The scoring approach at VM is similar to that used by teachers marking essays. The reviewers look for and score specific understandings and skills as expressed and demonstrated in each book.
You may think Scoring is too rigid?
The entire publishing industry and award granting organizations rely only on the general experience & philosophical views of whichever editor, reviewer, or review panel, they enlist. Even the most credentialed reviewer will have interests that influence his evaluations in a completely unstructured way. He or she will often have a particular interest in certain cultural issues, such as multiculturalism, racial diversity, feminism, environmentalism, terrorism, Third World poverty, commercialism, or anti-corporatism, & so on. A reviewer, harboring anger over the last three in the list, may laud an otherwise terrible book because it revolves around, say, the poverty of a Colombian family of coffee pickers. One need only see Customer Reviews on other sites, to see how dramatically inconsistent judgments can be. Finally, there are those interested in the profit to be had by appealing to the lowest common denominator, e.g. Walter the Farting Dog or Richard Was a Picker.
Can Scoring be Sensible?
The schematic below provides a (simplified) example of specific literary elements that VM considers. The approach, roughly speaking, depends on a three level hierarchy. The three abstract elements in the inner ‘ring’ are ‘put together’ by the author by way of his use of the more concrete elements shown in the two concentric rings that surround it. (Many possible cross links have been omitted deliberately.) Think of an aspect of interest and see how it fits in or follow the example below.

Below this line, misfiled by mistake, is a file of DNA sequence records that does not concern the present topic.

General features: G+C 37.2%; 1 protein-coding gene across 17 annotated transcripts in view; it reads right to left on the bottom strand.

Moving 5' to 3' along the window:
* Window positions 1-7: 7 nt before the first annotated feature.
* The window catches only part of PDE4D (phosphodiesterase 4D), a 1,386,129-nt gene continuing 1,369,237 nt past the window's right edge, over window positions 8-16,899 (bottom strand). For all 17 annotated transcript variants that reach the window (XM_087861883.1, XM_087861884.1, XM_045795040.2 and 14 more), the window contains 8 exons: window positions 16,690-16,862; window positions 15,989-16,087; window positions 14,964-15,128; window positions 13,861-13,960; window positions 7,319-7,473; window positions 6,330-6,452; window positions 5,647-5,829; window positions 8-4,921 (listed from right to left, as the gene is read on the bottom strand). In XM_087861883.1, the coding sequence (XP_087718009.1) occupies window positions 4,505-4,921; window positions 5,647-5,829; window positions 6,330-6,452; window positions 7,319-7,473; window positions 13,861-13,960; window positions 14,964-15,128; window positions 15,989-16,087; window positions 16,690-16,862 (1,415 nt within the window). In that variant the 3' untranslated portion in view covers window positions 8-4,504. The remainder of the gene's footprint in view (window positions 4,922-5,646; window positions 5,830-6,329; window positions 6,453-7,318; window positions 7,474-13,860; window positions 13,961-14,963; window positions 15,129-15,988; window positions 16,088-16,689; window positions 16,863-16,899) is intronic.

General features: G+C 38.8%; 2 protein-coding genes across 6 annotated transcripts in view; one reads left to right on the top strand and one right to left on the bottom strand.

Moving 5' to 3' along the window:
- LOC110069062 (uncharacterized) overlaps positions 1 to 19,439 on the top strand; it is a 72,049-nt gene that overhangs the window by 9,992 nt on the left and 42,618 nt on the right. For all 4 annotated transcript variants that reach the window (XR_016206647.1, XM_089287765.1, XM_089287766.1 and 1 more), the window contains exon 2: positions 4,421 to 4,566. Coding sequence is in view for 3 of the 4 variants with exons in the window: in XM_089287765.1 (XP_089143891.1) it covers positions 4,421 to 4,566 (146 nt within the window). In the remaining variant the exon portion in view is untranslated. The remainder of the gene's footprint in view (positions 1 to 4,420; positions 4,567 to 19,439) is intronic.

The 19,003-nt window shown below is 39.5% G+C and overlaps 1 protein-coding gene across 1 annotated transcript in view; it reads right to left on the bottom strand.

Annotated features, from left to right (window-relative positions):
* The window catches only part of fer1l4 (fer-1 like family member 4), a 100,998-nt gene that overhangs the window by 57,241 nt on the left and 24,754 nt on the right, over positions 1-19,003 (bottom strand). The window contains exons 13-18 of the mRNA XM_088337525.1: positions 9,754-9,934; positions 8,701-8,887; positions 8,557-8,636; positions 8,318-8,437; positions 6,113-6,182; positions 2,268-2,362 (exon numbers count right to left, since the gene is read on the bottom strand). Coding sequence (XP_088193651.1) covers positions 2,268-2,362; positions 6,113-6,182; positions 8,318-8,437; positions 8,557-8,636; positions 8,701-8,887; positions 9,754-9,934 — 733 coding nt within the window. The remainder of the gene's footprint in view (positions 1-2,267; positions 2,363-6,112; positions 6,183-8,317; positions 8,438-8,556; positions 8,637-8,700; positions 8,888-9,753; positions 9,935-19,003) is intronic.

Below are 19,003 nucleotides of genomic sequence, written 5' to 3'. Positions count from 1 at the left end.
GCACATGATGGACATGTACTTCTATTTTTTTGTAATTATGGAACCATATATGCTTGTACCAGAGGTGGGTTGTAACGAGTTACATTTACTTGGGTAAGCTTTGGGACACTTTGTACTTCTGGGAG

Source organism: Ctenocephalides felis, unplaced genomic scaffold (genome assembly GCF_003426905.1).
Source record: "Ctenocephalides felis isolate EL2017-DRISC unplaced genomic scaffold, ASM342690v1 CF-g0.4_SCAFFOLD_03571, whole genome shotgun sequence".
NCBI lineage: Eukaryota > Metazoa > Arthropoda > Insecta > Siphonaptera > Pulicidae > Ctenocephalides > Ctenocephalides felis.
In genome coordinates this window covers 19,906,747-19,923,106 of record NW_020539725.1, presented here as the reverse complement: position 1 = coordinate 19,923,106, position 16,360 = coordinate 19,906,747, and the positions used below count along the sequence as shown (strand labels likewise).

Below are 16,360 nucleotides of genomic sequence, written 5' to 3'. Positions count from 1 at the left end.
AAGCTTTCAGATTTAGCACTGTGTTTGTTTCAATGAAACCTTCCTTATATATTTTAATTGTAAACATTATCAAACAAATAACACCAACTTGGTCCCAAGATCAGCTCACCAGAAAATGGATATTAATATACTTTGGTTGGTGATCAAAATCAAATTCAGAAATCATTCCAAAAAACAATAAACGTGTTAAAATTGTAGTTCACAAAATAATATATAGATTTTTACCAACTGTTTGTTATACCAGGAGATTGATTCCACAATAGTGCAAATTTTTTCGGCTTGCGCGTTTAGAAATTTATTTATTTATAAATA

E.g., consider an outermost element: —look at the 1 o’clock position & note the sample path of red arrows from Conflict into Story. How the author develops a Story requires the protagonist be in some Conflict. How the Conflict plays out is a function of the consequences of the opposing ideas. The opposing ideas produce alternate possibilities that generate the Suspense. In a well crafted story, two or more conflicting ideas are resolved in the Climax. The events of the Plot progress to the Climax according to the logic of the author’s ideas. (Often an author distorts that logic, to ensure a pet idea shines, when perhaps it should not.) When the events come together well, we have a good Story! (There are also influences between the Ideas the author presumes are part of the Theme and the ideas the author presumes will drive the Plot to make the Story.)
The schematic shows how Story, Ideas & Craft are tied together to form a team (or Troika), with Ideas as the central guide. Each of the three is judged in a consistent manner, as to how it performs and contributes to the whole. VM assigns a numeric (sub)score to the middle-ring elements, based on how well or poorly the outer terms function towards the overall experience the book provides.
Although the highest possible score is one hundred points, scores are not percents*.